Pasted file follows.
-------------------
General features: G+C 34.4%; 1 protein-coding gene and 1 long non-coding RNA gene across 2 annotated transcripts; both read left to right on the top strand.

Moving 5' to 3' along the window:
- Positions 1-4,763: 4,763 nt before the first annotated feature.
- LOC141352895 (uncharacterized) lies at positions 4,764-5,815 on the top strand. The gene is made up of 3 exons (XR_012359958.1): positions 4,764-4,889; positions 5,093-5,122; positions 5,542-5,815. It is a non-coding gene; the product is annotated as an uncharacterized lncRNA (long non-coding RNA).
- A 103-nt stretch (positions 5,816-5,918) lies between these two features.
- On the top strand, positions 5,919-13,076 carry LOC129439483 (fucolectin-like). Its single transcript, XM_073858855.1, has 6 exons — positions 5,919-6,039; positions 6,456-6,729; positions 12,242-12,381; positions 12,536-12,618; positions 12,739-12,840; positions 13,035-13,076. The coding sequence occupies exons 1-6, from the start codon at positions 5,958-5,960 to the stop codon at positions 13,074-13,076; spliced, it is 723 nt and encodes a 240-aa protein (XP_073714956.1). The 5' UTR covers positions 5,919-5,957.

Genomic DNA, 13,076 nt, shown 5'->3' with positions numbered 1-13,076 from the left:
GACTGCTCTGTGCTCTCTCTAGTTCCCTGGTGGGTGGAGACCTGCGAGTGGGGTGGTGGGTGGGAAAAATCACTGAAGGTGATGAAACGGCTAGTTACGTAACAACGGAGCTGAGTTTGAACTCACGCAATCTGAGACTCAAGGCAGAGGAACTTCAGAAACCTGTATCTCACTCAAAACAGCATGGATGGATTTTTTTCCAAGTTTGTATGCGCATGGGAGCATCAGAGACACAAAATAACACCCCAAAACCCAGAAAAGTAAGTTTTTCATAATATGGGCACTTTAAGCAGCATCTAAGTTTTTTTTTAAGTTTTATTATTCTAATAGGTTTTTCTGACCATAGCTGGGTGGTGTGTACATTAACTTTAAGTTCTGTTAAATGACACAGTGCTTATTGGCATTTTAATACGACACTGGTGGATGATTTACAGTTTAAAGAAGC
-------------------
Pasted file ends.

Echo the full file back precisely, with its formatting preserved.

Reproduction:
General features: G+C 34.4%; 1 protein-coding gene and 1 long non-coding RNA gene across 2 annotated transcripts; both read left to right on the top strand.

Moving 5' to 3' along the window:
- Positions 1-4,763: 4,763 nt before the first annotated feature.
- LOC141352895 (uncharacterized) lies at positions 4,764-5,815 on the top strand. The gene is made up of 3 exons (XR_012359958.1): positions 4,764-4,889; positions 5,093-5,122; positions 5,542-5,815. It is a non-coding gene; the product is annotated as an uncharacterized lncRNA (long non-coding RNA).
- A 103-nt stretch (positions 5,816-5,918) lies between these two features.
- On the top strand, positions 5,919-13,076 carry LOC129439483 (fucolectin-like). Its single transcript, XM_073858855.1, has 6 exons — positions 5,919-6,039; positions 6,456-6,729; positions 12,242-12,381; positions 12,536-12,618; positions 12,739-12,840; positions 13,035-13,076. The coding sequence occupies exons 1-6, from the start codon at positions 5,958-5,960 to the stop codon at positions 13,074-13,076; spliced, it is 723 nt and encodes a 240-aa protein (XP_073714956.1). The 5' UTR covers positions 5,919-5,957.

Genomic DNA, 13,076 nt, shown 5'->3' with positions numbered 1-13,076 from the left:
GACTGCTCTGTGCTCTCTCTAGTTCCCTGGTGGGTGGAGACCTGCGAGTGGGGTGGTGGGTGGGAAAAATCACTGAAGGTGATGAAACGGCTAGTTACGTAACAACGGAGCTGAGTTTGAACTCACGCAATCTGAGACTCAAGGCAGAGGAACTTCAGAAACCTGTATCTCACTCAAAACAGCATGGATGGATTTTTTTCCAAGTTTGTATGCGCATGGGAGCATCAGAGACACAAAATAACACCCCAAAACCCAGAAAAGTAAGTTTTTCATAATATGGGCACTTTAAGCAGCATCTAAGTTTTTTTTTAAGTTTTATTATTCTAATAGGTTTTTCTGACCATAGCTGGGTGGTGTGTACATTAACTTTAAGTTCTGTTAAATGACACAGTGCTTATTGGCATTTTAATACGACACTGGTGGATGATTTACAGTTTAAAGAAGC